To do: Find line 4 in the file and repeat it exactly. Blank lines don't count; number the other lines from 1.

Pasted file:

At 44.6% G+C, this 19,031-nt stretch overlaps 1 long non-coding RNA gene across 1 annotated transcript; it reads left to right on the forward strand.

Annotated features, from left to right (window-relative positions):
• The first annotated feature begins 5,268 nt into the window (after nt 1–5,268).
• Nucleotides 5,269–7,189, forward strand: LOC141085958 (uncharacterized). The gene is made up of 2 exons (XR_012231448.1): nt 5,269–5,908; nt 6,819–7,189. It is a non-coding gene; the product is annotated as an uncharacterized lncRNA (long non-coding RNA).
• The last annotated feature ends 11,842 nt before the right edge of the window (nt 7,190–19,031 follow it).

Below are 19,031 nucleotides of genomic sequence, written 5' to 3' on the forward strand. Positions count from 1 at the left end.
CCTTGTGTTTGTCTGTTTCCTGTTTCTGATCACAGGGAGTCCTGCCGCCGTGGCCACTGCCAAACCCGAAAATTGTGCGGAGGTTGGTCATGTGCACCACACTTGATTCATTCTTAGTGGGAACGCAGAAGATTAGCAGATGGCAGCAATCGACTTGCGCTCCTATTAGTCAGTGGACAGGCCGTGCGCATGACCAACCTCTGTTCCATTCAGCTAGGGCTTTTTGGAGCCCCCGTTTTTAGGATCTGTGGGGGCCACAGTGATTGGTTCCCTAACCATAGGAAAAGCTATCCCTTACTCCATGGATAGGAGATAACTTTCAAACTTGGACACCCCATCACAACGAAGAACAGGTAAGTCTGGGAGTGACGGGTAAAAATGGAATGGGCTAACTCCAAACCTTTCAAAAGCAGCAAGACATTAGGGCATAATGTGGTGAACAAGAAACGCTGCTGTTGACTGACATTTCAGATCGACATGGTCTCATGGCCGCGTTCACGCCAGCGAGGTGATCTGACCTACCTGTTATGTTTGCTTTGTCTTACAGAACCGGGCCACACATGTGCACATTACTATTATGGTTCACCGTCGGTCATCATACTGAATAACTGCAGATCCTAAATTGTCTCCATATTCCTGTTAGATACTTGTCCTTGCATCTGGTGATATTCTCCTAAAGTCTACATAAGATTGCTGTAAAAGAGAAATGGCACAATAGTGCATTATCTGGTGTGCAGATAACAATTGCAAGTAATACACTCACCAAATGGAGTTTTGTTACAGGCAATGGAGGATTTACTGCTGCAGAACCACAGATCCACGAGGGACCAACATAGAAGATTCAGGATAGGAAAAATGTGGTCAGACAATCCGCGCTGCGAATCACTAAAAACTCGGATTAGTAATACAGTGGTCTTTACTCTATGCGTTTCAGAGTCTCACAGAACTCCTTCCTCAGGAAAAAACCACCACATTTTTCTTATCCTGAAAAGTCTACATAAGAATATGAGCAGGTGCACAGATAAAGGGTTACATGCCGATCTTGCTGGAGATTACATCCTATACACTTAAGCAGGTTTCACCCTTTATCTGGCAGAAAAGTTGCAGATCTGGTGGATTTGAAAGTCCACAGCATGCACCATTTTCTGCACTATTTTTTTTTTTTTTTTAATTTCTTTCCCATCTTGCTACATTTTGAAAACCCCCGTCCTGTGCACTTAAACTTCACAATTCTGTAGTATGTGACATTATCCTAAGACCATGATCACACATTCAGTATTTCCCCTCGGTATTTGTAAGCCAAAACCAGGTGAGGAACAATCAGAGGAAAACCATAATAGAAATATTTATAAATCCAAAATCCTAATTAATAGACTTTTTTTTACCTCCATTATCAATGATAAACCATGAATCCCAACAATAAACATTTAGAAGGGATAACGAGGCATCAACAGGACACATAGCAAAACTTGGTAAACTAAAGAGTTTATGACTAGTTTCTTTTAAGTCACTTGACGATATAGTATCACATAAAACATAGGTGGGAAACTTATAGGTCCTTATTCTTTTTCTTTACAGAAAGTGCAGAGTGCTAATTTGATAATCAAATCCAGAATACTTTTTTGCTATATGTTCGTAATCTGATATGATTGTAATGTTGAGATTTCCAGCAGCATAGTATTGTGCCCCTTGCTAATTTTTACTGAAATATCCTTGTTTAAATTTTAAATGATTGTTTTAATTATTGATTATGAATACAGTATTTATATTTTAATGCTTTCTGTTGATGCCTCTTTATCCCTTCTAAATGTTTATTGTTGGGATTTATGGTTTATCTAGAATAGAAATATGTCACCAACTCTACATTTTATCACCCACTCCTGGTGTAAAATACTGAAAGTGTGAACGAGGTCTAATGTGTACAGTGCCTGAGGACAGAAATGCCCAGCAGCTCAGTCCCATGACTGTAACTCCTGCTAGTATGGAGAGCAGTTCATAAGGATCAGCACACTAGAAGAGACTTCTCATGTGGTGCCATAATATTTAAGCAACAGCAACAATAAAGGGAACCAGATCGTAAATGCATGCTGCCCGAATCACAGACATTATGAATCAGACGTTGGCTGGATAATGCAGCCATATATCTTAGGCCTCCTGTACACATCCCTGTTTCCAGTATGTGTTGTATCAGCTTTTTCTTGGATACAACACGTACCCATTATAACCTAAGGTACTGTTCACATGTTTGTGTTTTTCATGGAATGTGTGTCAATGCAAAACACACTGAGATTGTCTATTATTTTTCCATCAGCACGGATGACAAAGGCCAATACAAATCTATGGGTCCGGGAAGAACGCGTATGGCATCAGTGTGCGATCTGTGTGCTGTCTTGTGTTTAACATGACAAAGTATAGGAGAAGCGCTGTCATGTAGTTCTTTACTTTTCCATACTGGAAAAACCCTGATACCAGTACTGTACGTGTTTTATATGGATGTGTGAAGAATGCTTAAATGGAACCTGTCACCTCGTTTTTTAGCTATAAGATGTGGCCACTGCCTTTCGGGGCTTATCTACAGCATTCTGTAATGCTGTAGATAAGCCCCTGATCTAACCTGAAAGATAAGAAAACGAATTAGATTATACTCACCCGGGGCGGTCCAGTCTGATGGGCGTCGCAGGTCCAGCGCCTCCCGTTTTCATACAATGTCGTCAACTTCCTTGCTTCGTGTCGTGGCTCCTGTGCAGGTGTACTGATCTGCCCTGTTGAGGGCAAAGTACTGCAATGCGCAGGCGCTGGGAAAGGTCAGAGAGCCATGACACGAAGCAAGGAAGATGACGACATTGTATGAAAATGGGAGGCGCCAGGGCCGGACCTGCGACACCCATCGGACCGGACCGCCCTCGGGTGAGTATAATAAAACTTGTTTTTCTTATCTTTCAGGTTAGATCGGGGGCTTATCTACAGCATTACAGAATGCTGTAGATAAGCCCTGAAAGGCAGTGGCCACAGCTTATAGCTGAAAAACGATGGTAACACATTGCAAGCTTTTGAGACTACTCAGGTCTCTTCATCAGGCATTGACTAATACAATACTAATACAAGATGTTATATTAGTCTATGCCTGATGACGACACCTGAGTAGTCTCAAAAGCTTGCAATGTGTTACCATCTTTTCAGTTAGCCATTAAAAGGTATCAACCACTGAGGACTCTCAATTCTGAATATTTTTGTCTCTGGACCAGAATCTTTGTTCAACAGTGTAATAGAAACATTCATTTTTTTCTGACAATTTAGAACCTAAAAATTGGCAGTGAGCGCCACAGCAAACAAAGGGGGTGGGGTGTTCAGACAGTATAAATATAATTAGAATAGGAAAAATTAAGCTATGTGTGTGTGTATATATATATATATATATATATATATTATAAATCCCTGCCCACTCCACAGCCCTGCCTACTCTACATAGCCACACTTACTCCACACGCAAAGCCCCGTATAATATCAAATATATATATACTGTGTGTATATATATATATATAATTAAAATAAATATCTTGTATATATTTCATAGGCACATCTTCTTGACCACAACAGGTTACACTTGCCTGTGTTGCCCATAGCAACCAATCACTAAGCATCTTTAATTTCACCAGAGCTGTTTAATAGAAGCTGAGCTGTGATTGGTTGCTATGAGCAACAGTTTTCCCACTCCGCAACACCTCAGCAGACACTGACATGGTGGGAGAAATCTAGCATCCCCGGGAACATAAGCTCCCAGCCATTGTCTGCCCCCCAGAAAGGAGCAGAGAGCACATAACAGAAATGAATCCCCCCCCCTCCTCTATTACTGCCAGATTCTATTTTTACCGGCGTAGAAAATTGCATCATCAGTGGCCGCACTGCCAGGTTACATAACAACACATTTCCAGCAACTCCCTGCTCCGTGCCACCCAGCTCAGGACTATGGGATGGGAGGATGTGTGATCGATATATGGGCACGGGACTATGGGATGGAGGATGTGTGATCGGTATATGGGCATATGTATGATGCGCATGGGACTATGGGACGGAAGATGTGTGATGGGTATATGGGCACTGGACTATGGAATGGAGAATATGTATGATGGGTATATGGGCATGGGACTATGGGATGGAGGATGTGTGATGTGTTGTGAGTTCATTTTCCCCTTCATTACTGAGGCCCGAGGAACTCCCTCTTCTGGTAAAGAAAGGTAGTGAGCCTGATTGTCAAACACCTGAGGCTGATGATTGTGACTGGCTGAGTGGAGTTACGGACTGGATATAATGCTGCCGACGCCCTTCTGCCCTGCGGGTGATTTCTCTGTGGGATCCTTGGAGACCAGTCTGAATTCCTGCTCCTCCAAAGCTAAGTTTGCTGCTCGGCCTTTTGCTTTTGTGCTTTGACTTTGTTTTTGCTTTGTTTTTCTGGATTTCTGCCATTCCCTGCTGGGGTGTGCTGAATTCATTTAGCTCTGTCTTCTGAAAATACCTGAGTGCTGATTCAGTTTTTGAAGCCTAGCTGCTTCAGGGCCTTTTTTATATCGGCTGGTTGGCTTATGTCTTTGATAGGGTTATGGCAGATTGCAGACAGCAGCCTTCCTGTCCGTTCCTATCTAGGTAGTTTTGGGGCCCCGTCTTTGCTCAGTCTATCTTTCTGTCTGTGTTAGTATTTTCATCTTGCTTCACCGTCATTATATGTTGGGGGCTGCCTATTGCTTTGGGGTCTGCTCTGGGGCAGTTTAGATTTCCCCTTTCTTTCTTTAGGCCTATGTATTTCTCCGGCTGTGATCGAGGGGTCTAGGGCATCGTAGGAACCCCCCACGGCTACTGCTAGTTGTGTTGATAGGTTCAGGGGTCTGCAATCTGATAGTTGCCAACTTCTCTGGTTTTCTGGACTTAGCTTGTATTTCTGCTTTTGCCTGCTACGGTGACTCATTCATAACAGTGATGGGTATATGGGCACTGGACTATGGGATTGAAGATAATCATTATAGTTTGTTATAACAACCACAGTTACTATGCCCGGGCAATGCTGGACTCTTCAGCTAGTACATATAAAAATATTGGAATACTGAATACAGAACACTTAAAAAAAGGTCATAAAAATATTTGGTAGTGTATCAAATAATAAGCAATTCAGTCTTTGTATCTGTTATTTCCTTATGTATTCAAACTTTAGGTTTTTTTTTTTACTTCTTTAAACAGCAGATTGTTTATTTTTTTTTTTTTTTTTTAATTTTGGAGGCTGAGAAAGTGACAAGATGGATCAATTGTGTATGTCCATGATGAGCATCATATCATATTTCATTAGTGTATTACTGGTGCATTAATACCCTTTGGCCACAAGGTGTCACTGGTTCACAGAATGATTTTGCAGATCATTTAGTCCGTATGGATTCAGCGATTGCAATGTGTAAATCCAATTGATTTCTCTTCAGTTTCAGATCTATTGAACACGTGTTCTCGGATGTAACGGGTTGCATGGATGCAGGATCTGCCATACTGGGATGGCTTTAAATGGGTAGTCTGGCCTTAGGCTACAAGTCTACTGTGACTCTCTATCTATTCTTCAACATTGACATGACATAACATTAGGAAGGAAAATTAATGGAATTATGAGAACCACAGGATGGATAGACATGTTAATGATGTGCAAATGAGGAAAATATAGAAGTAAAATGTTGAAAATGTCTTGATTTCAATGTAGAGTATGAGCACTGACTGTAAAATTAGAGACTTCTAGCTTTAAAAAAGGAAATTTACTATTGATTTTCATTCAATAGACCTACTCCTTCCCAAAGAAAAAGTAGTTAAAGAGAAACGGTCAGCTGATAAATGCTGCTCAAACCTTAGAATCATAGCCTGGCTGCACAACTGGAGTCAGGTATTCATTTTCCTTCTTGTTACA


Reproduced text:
• Nucleotides 5,269–7,189, forward strand: LOC141085958 (uncharacterized). The gene is made up of 2 exons (XR_012231448.1): nt 5,269–5,908; nt 6,819–7,189. It is a non-coding gene; the product is annotated as an uncharacterized lncRNA (long non-coding RNA).